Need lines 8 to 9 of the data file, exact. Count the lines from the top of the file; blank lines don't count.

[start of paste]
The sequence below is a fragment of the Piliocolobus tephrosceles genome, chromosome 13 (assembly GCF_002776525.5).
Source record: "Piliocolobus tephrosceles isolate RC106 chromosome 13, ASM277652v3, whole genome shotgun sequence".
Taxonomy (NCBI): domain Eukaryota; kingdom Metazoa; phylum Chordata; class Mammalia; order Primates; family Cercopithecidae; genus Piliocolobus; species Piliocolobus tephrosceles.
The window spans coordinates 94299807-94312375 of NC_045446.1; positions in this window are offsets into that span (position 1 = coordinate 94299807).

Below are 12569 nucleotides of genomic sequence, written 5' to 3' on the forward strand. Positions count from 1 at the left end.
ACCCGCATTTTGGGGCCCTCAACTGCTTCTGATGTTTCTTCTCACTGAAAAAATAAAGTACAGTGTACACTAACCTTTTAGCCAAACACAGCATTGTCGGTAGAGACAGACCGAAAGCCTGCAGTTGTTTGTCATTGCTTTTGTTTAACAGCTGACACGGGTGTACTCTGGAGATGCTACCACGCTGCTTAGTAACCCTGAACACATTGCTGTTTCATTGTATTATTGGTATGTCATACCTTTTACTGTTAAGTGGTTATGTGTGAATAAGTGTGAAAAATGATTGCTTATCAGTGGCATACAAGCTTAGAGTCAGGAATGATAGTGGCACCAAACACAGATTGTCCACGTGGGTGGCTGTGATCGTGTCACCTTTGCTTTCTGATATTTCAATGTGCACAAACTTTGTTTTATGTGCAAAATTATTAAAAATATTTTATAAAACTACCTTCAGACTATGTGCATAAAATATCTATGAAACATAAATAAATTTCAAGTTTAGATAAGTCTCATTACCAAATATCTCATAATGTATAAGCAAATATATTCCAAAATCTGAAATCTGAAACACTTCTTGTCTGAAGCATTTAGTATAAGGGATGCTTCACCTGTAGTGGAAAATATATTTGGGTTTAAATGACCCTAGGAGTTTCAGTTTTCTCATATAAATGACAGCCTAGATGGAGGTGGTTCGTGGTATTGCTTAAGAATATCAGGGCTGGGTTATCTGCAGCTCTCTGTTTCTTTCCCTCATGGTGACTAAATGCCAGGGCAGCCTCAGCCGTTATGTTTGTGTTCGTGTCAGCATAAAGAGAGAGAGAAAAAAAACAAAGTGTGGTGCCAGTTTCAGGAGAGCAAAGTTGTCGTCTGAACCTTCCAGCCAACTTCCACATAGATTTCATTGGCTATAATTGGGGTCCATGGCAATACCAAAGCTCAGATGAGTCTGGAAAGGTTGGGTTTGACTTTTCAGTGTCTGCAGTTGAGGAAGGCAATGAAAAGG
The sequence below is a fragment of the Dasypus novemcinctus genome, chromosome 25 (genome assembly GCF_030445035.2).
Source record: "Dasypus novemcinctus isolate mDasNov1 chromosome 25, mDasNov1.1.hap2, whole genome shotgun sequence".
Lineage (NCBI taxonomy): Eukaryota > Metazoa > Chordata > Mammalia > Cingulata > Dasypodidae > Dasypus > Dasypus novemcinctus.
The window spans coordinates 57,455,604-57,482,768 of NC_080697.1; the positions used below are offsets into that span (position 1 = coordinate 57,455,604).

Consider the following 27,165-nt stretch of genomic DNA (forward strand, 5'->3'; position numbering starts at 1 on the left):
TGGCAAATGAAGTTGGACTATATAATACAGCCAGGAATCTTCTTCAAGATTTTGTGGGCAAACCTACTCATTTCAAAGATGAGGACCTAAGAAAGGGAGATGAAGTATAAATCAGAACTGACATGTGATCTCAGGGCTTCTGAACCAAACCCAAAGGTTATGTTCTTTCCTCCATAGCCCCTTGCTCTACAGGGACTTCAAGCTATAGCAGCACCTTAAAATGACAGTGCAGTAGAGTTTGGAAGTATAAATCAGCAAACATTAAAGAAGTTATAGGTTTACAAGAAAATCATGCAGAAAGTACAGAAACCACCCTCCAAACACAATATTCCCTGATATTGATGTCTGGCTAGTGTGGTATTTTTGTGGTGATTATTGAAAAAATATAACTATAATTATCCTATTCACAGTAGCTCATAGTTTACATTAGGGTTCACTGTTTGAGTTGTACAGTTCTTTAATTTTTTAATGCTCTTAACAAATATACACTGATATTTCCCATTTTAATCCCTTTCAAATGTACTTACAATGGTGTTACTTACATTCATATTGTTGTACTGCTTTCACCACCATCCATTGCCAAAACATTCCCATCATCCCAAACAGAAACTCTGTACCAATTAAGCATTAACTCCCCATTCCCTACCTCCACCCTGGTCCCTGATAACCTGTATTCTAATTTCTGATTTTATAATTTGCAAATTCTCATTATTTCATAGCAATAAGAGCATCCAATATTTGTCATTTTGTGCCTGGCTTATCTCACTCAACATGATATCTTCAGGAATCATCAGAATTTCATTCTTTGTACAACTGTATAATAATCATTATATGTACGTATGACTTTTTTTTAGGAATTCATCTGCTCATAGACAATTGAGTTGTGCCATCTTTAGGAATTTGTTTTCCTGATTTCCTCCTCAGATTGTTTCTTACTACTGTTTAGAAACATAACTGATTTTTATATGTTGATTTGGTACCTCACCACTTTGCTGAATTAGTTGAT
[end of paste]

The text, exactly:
Source record: "Dasypus novemcinctus isolate mDasNov1 chromosome 25, mDasNov1.1.hap2, whole genome shotgun sequence".
Lineage (NCBI taxonomy): Eukaryota > Metazoa > Chordata > Mammalia > Cingulata > Dasypodidae > Dasypus > Dasypus novemcinctus.